+-------------+--------------+------+-----+---------+----------------+ | Field       | Type         | Null | Key | Default | Extra          | +-------------+--------------+------+-----+---------+----------------+ | item_id     | int(11)      |      | PRI | NULL    | auto_increment | | name        | varchar(50)  | YES  |     | NULL    |                | | description | varchar(255) | YES  |     | NULL    |                | | image_url   | varchar(200) | YES  |     | NULL    |                | | donor_id    | int(11)      | YES  |     | NULL    |                | | value       | double       | YES  |     | NULL    |                | | min_bid     | double       | YES  |     | NULL    |                | | min_incr    | double       | YES  |     | NULL    |                | | auction_id  | int(11)      | YES  |     | NULL    |                | +-------------+--------------+------+-----+---------+----------------+

This table also has an auto_increment field as its primary key. We have several text fields that store information about the item. Three fields are of type double; these fields contain the value of the item, the min_bid (minimum starting bid), and the min_incr (minimum bid increment).

Notice the other two int(11) (integer) fields in this table: named donor_id and auction_id. These two fields contain the donor_id and the auction_id that pertain to this item. These are called foreign keys. Foreign keys are fields in one table that link to the primary keys of another table. By using these foreign keys, we are able to tell exactly which donor has given this item and which auction this item is in.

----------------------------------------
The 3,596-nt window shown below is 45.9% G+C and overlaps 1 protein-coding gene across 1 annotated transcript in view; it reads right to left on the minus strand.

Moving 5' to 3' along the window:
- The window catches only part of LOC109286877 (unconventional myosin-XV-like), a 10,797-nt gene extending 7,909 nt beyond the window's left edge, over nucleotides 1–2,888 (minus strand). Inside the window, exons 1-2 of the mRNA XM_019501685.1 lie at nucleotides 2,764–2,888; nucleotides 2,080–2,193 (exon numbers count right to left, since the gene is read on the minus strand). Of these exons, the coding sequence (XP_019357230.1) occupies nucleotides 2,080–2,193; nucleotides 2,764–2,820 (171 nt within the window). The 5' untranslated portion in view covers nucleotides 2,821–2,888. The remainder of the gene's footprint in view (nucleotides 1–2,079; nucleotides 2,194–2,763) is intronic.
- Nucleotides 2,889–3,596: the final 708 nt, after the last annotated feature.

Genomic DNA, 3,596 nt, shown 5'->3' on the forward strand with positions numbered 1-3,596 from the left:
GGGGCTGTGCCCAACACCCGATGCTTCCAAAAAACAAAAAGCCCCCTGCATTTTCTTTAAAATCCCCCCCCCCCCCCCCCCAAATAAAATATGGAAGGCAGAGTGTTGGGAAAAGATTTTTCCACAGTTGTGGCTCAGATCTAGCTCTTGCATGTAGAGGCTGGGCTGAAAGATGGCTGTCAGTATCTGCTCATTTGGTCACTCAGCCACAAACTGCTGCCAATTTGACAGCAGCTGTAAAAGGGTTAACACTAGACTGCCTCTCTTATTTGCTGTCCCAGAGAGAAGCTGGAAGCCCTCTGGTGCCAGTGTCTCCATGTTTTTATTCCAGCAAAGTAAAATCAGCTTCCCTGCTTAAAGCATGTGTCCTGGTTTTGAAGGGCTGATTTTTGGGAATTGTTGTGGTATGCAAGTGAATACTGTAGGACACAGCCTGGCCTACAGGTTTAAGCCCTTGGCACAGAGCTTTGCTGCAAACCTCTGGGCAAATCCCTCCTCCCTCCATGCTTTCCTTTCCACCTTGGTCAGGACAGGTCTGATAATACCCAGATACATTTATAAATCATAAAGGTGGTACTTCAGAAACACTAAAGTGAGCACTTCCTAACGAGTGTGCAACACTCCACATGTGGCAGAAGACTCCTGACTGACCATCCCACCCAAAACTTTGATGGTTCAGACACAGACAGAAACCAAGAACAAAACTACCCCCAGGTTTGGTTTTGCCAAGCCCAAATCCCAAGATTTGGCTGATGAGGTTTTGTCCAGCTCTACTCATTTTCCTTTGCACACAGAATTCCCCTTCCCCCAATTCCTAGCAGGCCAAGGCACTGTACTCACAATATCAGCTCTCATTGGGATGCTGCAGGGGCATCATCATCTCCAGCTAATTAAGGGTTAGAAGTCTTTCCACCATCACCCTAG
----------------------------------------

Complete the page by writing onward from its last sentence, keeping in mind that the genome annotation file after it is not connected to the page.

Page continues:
Finally, we have the bids table. This table keeps track of the bids and maintains a record of all bidding activity.

+------------+---------------+------+-----+---------+----------------+ | Field      | Type          | Null | Key | Default | Extra          | +------------+---------------+------+-----+---------+----------------+ | bid_id     | int(11)       |      | PRI | NULL    | auto_increment | | item_id    | int(11)       | YES  |     | NULL    |                | | amount     | double        | YES  |     | NULL    |                | | bidtime    | timestamp(14) | YES  |     | NULL    |                | | first_name | varchar(40)   | YES  |     | NULL    |                | | last_name  | varchar(40)   | YES  |     | NULL    |                | | phone      | varchar(20)   | YES  |     | NULL    |                | +------------+---------------+------+-----+---------+----------------+ 

The bids table stores the first name, the last name, the phone number of the person bidding, and the bid amount. This table also includes an auto_increment field as its primary key and links to the item being bid upon via a foreign key. The one different field type you'll see here is the one for the bidtime field. This field is of the timestamp type. This is another field that automatically gets handled by the database when adding records. This field stores the time and date when the record was added.

We'll be diving into the CGI code soon. Once we are through the code for generating the pages, we will look at the module that has some additional subroutines we use for our auction site.



Perl Database Programming
Perl Database Programming
ISBN: 0764549561
EAN: 2147483647
Year: 2001
Pages: 175